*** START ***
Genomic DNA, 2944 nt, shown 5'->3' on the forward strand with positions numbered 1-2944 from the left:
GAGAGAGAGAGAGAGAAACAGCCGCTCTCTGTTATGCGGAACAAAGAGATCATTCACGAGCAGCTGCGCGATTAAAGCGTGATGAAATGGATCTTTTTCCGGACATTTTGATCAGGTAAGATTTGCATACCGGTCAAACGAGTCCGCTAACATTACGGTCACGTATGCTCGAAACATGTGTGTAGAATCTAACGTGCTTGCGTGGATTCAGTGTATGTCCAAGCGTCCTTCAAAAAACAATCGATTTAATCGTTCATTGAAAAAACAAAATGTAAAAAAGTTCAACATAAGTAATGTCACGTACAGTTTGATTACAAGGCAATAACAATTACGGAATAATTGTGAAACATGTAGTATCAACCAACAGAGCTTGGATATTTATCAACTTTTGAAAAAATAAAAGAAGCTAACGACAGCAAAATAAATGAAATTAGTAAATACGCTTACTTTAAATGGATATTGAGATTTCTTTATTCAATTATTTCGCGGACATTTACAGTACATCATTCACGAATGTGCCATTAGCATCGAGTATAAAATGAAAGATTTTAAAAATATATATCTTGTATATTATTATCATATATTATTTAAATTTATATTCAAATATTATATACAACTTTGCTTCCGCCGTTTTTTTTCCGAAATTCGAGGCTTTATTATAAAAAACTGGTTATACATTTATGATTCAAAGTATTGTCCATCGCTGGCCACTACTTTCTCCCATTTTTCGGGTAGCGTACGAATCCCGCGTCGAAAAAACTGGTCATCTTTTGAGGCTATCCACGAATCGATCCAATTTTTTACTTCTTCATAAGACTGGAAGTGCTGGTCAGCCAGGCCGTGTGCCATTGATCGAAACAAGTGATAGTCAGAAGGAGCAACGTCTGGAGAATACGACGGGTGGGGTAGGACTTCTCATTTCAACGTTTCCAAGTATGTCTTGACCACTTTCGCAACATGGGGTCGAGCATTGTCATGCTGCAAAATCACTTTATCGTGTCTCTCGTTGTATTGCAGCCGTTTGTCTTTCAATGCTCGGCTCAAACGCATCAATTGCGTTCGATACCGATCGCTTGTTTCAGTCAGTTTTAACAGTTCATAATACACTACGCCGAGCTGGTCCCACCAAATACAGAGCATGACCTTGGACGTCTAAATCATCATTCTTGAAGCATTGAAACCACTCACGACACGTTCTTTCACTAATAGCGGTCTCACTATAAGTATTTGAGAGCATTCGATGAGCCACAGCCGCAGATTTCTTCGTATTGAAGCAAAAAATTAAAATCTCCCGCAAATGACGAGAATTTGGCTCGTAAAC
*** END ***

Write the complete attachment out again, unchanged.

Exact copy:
Genomic DNA, 2944 nt, shown 5'->3' on the forward strand with positions numbered 1-2944 from the left:
GAGAGAGAGAGAGAGAAACAGCCGCTCTCTGTTATGCGGAACAAAGAGATCATTCACGAGCAGCTGCGCGATTAAAGCGTGATGAAATGGATCTTTTTCCGGACATTTTGATCAGGTAAGATTTGCATACCGGTCAAACGAGTCCGCTAACATTACGGTCACGTATGCTCGAAACATGTGTGTAGAATCTAACGTGCTTGCGTGGATTCAGTGTATGTCCAAGCGTCCTTCAAAAAACAATCGATTTAATCGTTCATTGAAAAAACAAAATGTAAAAAAGTTCAACATAAGTAATGTCACGTACAGTTTGATTACAAGGCAATAACAATTACGGAATAATTGTGAAACATGTAGTATCAACCAACAGAGCTTGGATATTTATCAACTTTTGAAAAAATAAAAGAAGCTAACGACAGCAAAATAAATGAAATTAGTAAATACGCTTACTTTAAATGGATATTGAGATTTCTTTATTCAATTATTTCGCGGACATTTACAGTACATCATTCACGAATGTGCCATTAGCATCGAGTATAAAATGAAAGATTTTAAAAATATATATCTTGTATATTATTATCATATATTATTTAAATTTATATTCAAATATTATATACAACTTTGCTTCCGCCGTTTTTTTTCCGAAATTCGAGGCTTTATTATAAAAAACTGGTTATACATTTATGATTCAAAGTATTGTCCATCGCTGGCCACTACTTTCTCCCATTTTTCGGGTAGCGTACGAATCCCGCGTCGAAAAAACTGGTCATCTTTTGAGGCTATCCACGAATCGATCCAATTTTTTACTTCTTCATAAGACTGGAAGTGCTGGTCAGCCAGGCCGTGTGCCATTGATCGAAACAAGTGATAGTCAGAAGGAGCAACGTCTGGAGAATACGACGGGTGGGGTAGGACTTCTCATTTCAACGTTTCCAAGTATGTCTTGACCACTTTCGCAACATGGGGTCGAGCATTGTCATGCTGCAAAATCACTTTATCGTGTCTCTCGTTGTATTGCAGCCGTTTGTCTTTCAATGCTCGGCTCAAACGCATCAATTGCGTTCGATACCGATCGCTTGTTTCAGTCAGTTTTAACAGTTCATAATACACTACGCCGAGCTGGTCCCACCAAATACAGAGCATGACCTTGGACGTCTAAATCATCATTCTTGAAGCATTGAAACCACTCACGACACGTTCTTTCACTAATAGCGGTCTCACTATAAGTATTTGAGAGCATTCGATGAGCCACAGCCGCAGATTTCTTCGTATTGAAGCAAAAAATTAAAATCTCCCGCAAATGACGAGAATTTGGCTCGTAAAC